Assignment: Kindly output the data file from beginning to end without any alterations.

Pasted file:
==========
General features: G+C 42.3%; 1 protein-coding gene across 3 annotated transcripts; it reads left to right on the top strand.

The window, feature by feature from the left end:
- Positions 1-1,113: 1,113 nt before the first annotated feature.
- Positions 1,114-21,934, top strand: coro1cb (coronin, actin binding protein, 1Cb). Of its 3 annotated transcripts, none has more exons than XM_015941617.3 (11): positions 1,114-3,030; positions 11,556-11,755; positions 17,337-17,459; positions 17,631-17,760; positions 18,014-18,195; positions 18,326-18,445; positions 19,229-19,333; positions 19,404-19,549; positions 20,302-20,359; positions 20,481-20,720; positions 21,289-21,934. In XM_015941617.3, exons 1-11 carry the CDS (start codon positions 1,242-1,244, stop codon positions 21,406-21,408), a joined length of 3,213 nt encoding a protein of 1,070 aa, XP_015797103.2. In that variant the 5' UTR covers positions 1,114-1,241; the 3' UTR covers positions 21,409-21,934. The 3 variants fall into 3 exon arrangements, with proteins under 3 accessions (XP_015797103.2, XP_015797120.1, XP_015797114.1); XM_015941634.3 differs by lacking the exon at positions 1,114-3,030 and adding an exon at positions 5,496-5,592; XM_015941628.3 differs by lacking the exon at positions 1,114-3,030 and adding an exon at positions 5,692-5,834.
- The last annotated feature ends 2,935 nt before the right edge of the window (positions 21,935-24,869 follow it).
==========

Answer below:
General features: G+C 42.3%; 1 protein-coding gene across 3 annotated transcripts; it reads left to right on the top strand.

The window, feature by feature from the left end:
- Positions 1-1,113: 1,113 nt before the first annotated feature.
- Positions 1,114-21,934, top strand: coro1cb (coronin, actin binding protein, 1Cb). Of its 3 annotated transcripts, none has more exons than XM_015941617.3 (11): positions 1,114-3,030; positions 11,556-11,755; positions 17,337-17,459; positions 17,631-17,760; positions 18,014-18,195; positions 18,326-18,445; positions 19,229-19,333; positions 19,404-19,549; positions 20,302-20,359; positions 20,481-20,720; positions 21,289-21,934. In XM_015941617.3, exons 1-11 carry the CDS (start codon positions 1,242-1,244, stop codon positions 21,406-21,408), a joined length of 3,213 nt encoding a protein of 1,070 aa, XP_015797103.2. In that variant the 5' UTR covers positions 1,114-1,241; the 3' UTR covers positions 21,409-21,934. The 3 variants fall into 3 exon arrangements, with proteins under 3 accessions (XP_015797103.2, XP_015797120.1, XP_015797114.1); XM_015941634.3 differs by lacking the exon at positions 1,114-3,030 and adding an exon at positions 5,496-5,592; XM_015941628.3 differs by lacking the exon at positions 1,114-3,030 and adding an exon at positions 5,692-5,834.
- The last annotated feature ends 2,935 nt before the right edge of the window (positions 21,935-24,869 follow it).